Using Video for Your Corporate Presentation

presentation-video

Every day, people all around the world watch a billion hours of video on YouTube alone. This staggering statistic demonstrates just how much people love captivating videos. But just because you work in a corporate setting, doesn’t mean you can’t use video to your advantage too.

Steve Jobs was an avid supporter of using videos for presentations. As early as 1984, Steve Jobs was already using video during product launches and key-note presentations. As Carmine Gallo, a contributor to the Forbes magazine suggests, it did not matter whether it was the newest Apple commercial, customer testimonial or explaining how a product was made - Jobs used videos masterfully.

So, if you plan on using video for future, corporate presentations – take a look at these tips below.

Commit to using video frequently

Research has revealed that only around 4% of professionals consistently use videos during presentations. This implies that 96% of professionals are missing out on the effective and persuasive power of a video presentation. Many people still don’t fully understand the sway video can have on an audience. According to a study by Dr. Richard Mayer, people exposed to multi-sensory environments – including pictures and videos – always have more accurate information of what was presented hours, days or even years later after the presentation. When the brain can build to mental model of a presentation, the connection is more effectively remembered.

Relevance is key

Videos during presentations should support, illustrate or further explain the narrative, not muddle up the presentation and confuse your audience more. You must therefore ensure that your videos are directly related to your presentation or the content of your talk.

Prepare for takeoff and landing

The ability to transition in an out of a video seamlessly is an art and requires both creativity and planning. We may have all experienced that awkward silence before a video begins to play – the presenter concludes a point, advances to the slide and stares at the screen with hope (and if it takes longer than a few seconds, desperation) that the videos plays. No introduction, no prologue, just the audience and presenter left in a very rather awkward silence.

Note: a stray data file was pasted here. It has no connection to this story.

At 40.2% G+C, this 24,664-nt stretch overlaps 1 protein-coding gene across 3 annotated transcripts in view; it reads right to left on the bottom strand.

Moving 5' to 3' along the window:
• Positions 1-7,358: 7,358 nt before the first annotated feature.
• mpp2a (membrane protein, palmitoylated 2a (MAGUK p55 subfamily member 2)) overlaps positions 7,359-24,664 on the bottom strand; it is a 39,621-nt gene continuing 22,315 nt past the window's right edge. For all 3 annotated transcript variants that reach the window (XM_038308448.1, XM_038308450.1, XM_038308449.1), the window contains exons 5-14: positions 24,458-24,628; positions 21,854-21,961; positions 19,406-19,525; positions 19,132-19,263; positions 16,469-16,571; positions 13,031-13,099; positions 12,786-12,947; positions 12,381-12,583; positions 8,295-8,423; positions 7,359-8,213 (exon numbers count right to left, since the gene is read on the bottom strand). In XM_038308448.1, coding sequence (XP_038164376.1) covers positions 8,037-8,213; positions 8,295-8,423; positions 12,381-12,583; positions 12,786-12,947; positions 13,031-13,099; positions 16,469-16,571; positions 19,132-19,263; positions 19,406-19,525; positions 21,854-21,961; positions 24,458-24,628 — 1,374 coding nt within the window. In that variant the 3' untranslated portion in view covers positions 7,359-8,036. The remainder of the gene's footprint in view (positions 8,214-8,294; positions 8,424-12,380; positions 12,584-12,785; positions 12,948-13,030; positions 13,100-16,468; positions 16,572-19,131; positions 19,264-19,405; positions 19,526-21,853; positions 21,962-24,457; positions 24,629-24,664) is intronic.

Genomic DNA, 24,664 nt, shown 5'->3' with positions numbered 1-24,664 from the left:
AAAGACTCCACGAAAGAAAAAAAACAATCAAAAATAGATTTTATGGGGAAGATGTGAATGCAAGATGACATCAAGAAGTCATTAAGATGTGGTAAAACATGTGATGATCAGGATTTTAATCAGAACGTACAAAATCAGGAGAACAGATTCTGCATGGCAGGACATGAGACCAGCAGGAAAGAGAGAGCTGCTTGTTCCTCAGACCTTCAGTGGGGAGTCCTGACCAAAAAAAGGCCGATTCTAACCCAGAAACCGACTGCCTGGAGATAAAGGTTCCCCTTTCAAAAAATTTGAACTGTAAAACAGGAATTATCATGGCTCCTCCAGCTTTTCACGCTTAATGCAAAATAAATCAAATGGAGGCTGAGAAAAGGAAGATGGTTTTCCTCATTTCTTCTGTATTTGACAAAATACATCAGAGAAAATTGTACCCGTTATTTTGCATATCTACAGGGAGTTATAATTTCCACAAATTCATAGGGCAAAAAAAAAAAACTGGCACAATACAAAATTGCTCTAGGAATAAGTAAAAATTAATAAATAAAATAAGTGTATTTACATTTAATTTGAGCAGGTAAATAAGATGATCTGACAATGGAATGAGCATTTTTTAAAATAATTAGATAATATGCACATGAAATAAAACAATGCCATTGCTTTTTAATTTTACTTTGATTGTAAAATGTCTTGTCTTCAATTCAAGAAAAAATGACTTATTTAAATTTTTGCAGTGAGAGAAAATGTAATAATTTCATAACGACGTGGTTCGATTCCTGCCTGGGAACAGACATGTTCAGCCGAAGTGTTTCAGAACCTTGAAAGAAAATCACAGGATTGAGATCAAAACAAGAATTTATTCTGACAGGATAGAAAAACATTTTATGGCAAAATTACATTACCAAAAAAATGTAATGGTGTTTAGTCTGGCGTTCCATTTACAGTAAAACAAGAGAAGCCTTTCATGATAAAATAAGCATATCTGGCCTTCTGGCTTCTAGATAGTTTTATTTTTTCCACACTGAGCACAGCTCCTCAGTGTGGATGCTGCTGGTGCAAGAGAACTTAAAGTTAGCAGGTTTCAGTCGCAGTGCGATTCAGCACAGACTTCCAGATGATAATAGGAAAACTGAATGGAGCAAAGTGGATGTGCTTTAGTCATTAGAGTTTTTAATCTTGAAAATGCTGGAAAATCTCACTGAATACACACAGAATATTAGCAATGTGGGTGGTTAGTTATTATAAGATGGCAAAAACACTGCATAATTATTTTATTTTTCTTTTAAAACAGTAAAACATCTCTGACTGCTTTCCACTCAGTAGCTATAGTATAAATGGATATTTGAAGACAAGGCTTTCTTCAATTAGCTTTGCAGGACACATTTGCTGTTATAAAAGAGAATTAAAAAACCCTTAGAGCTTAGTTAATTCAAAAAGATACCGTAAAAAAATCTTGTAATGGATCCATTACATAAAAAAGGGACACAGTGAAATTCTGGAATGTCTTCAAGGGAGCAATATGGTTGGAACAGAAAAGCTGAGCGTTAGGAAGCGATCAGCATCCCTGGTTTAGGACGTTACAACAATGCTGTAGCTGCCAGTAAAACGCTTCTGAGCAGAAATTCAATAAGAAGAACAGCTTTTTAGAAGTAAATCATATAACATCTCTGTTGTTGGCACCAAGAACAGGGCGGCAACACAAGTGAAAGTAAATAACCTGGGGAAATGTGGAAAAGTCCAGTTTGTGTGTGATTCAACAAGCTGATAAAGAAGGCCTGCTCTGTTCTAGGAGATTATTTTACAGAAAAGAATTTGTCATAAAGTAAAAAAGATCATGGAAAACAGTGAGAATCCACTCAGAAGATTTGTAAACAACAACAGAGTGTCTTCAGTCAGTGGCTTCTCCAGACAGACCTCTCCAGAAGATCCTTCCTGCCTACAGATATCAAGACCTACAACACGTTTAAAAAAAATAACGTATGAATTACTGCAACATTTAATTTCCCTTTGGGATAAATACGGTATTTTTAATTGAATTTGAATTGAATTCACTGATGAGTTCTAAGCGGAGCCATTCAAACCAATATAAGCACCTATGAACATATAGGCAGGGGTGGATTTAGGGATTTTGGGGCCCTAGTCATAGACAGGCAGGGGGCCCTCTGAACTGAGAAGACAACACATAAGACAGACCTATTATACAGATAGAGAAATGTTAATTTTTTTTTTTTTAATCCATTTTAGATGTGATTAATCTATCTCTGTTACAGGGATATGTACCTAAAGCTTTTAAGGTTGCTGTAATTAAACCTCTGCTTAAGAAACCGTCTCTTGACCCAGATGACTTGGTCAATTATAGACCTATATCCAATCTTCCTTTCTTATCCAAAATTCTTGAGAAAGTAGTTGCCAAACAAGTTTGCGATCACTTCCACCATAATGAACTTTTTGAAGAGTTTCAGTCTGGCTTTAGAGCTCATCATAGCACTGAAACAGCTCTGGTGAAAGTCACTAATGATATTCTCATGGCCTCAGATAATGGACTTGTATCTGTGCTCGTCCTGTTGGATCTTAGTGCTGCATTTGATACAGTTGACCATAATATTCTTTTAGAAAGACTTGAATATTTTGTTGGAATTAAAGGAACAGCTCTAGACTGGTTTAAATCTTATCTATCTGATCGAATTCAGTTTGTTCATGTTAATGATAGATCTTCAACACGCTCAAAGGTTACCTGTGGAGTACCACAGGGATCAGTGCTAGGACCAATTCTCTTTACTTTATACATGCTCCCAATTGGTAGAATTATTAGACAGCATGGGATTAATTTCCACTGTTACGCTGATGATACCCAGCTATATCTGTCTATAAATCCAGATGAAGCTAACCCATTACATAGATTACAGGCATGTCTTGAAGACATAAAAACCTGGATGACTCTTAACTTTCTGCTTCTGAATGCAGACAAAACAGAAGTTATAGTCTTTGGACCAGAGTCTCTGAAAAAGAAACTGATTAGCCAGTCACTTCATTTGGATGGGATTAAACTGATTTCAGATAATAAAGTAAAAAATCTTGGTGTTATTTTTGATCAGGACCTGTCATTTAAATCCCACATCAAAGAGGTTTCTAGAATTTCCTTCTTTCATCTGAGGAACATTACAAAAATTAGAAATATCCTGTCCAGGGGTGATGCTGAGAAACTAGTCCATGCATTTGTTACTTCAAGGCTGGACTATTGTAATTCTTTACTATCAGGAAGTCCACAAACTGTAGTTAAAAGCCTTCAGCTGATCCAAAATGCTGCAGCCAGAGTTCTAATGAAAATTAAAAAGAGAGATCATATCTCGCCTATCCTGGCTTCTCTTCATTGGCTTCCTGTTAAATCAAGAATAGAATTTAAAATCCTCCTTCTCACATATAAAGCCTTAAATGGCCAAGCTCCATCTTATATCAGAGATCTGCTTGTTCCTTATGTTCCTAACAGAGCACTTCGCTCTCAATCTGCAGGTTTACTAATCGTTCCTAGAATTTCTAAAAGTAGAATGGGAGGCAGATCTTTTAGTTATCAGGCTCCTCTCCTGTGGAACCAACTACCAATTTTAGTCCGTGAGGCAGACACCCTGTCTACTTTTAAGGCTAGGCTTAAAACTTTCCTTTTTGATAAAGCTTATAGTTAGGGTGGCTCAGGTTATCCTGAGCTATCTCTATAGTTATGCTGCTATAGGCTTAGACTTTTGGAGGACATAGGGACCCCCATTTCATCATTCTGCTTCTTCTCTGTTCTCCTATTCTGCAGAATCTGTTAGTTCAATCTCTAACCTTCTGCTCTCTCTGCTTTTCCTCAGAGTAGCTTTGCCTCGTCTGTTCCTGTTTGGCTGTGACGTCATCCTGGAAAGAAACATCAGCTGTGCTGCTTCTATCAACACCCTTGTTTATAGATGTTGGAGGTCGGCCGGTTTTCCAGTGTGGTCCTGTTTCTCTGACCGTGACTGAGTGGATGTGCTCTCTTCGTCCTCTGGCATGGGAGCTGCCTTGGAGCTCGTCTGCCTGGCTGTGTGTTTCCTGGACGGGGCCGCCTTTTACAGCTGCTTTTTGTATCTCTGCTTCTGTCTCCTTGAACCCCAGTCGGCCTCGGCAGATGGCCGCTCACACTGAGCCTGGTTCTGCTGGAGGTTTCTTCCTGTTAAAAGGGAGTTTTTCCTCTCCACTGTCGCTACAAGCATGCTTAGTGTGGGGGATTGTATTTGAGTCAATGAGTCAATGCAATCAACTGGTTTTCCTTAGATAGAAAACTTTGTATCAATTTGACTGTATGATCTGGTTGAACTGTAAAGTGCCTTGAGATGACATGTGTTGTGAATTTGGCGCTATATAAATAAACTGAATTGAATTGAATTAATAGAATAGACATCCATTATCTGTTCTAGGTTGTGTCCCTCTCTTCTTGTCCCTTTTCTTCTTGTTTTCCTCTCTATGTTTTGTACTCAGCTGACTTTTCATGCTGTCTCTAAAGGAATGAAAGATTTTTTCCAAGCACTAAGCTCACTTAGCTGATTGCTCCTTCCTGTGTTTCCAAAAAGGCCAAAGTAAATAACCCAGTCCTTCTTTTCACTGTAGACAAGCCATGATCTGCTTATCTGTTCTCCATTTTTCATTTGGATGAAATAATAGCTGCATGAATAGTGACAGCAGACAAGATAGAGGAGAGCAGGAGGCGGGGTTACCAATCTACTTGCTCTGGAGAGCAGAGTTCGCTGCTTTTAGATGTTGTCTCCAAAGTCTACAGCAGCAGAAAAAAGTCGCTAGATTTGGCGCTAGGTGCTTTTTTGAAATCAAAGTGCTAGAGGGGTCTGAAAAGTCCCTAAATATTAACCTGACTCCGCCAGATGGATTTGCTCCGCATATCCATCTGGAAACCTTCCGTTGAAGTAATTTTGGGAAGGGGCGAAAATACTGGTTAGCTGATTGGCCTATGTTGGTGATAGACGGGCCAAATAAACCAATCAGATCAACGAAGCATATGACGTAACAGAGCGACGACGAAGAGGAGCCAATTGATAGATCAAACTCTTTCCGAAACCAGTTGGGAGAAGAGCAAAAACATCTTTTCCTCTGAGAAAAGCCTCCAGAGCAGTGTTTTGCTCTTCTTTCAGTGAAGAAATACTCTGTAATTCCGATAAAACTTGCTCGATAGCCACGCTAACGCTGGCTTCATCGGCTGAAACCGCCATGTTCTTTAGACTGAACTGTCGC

With practice and foresight, you can make transitioning into your video seamless. You will need to rehearse your introduction and make it clear to the audience what your video is going to include. And also when coming back into the video it is necessary that you express the emotional narrative of the video. If it is sad and sombre, reflect that feeling when coming in, if it is fun and amusing, and then keep up the energy when introducing the video.

How much is too much?

People have varying opinions on this topic, but it is always important to keep it short, and not lose the attention of your audience. When considering a video for a presentation, keep the length of the video in mind.

Know your presentation in totality

You should know your presentation well before presenting it to your audience. Knowing your presentation and practicing before delivering it to your audience will improve the chances of your presentation being a success. Knowing your presentation is really important, especially when you are presenting via video because it is really very difficult to improvise when you cannot fully engage your audience. Practice, practice, practice. The more you rehearse and practice your presentation, the more you feel comfortable and in tune when delivering your presentation. Ideally you should practice giving your presentation with your video as well.